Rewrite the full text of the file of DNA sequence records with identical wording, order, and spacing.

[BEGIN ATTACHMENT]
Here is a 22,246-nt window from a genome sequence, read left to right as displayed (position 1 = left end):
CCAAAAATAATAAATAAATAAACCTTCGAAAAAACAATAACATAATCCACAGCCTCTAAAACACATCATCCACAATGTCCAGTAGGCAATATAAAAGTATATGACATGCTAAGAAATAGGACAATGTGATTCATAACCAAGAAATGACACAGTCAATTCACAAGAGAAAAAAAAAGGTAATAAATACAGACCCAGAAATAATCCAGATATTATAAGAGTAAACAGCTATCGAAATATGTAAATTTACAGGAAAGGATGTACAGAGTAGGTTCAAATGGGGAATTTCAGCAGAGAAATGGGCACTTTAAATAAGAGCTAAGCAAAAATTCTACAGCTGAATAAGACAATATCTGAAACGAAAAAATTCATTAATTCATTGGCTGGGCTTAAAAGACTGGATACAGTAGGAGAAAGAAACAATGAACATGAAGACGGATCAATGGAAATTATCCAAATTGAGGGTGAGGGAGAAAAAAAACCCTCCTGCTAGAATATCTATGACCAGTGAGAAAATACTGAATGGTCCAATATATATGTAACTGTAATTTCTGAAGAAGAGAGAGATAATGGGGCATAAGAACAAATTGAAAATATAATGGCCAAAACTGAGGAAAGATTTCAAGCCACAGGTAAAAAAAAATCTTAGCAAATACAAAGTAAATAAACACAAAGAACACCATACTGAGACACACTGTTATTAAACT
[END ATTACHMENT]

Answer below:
Here is a 22,246-nt window from a genome sequence, read left to right as displayed (position 1 = left end):
CCAAAAATAATAAATAAATAAACCTTCGAAAAAACAATAACATAATCCACAGCCTCTAAAACACATCATCCACAATGTCCAGTAGGCAATATAAAAGTATATGACATGCTAAGAAATAGGACAATGTGATTCATAACCAAGAAATGACACAGTCAATTCACAAGAGAAAAAAAAAGGTAATAAATACAGACCCAGAAATAATCCAGATATTATAAGAGTAAACAGCTATCGAAATATGTAAATTTACAGGAAAGGATGTACAGAGTAGGTTCAAATGGGGAATTTCAGCAGAGAAATGGGCACTTTAAATAAGAGCTAAGCAAAAATTCTACAGCTGAATAAGACAATATCTGAAACGAAAAAATTCATTAATTCATTGGCTGGGCTTAAAAGACTGGATACAGTAGGAGAAAGAAACAATGAACATGAAGACGGATCAATGGAAATTATCCAAATTGAGGGTGAGGGAGAAAAAAAACCCTCCTGCTAGAATATCTATGACCAGTGAGAAAATACTGAATGGTCCAATATATATGTAACTGTAATTTCTGAAGAAGAGAGAGATAATGGGGCATAAGAACAAATTGAAAATATAATGGCCAAAACTGAGGAAAGATTTCAAGCCACAGGTAAAAAAAAATCTTAGCAAATACAAAGTAAATAAACACAAAGAACACCATACTGAGACACACTGTTATTAAACT